The founder of Bon religion is the Lord Shenrab Mibo (gShen-rab Mi-bo). In 
past ages there were three brothers, Dagpa (Dag-pa), Salba (aSal-ba), and 
Shepa (Shes-pa), who studied the Bon doctrines in the heaven named Sridpa 
(Srid-pa) Yesang (Ye-sangs), under the Bon sage Bumtri Logi Chechan ('Bum-khri 
glog-gi-lce-can). When their studies were completed, they visited the God of 
Compassion, Shenlha Okar (gShen-lha 'od-dkar) and asked him how they could 
help the living beings submerged in the misery and sorrow of suffering. He 
advised them to act as guides to mankind in three successive ages of the 
world. To follow his advice the eldest brother Dagpa completed his work in the 
past world age. The second brother Salba took the name Shenrab and became 
the teacher and guide of the present world age. The youngest brother Shepa 
will come to teach in the next world age.

    The Lord Shenrab was born in the Barpo Sogye Palace to the south of 
Mount Yungdrung. He was born a prince, married while young and had children.
At the age of 31 he renounced the world and lived in austerity, teaching the 
doctrine. During his whole life his efforts to propagate the Bon religion were 
obstructed by the demon Khyabpa (Khyab-pa) Lagring (Lag-ring). This demon 
fought to destroy or impede the work of Tonpa Shenrab untill he was eventually 
converted and became his disciple. Once, pursuing the demon to regain his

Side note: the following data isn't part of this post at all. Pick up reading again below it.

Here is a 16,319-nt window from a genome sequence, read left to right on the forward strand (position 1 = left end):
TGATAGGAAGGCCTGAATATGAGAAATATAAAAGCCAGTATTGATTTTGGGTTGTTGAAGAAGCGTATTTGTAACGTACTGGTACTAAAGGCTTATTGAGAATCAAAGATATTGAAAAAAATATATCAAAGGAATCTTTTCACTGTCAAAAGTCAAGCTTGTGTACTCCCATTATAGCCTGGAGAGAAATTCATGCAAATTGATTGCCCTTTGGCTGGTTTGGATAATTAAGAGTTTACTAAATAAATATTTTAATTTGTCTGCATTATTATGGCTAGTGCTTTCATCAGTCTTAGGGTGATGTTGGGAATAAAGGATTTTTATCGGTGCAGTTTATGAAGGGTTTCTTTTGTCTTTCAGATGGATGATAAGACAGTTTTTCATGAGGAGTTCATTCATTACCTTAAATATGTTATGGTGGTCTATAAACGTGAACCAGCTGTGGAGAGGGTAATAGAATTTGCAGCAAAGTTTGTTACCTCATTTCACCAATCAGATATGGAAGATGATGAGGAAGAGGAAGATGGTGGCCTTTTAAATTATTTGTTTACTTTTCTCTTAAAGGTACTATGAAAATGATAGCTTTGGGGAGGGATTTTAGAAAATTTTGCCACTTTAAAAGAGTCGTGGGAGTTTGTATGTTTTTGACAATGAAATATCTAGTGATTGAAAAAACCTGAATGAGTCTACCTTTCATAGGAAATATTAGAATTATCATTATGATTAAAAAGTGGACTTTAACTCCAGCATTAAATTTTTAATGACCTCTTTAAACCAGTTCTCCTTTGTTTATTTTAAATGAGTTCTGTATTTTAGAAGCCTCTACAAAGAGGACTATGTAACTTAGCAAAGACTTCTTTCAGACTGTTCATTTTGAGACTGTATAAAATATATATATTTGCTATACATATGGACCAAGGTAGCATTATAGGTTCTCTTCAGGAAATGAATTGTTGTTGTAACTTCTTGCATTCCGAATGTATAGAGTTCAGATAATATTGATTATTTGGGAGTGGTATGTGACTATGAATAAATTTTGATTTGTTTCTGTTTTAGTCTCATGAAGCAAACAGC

stolen horses, Tonpa Shenrab arrived in Tibet; it was his only visit to Tibet.
There he imparted some instructions concerning the performance of rituals but, 
on the whole, found the land unprepared to receive fuller teachings. Before 
leaving Tibet he prophesied that all his teachings would flourish in Tibet 
when the time was ripe. Tonpa Shenrab departed this life at the age of 82.

    There are three biographies of Tonpa Shenrab. The earliest and shortest 
one is known as Dodu (mDo-'dus): "Epitome of Aphorism". The second which is
in two volumes is called Zermik (gZer-mig): "Piercing Eye". These two accounts
date from the 10th and 11th centuries respectively. The third and largest is 
in twelve volumes and is known as Zhiji (gZhi-brjid): "The Glorious". It 
belongs to the category of scriptures known as "spiritual transmission" 
(bsNyan-rgyud). It is believed to have been dictated to Londen Nyingpo (bLo-
ldan snying-po) who lived in the fourteenth century.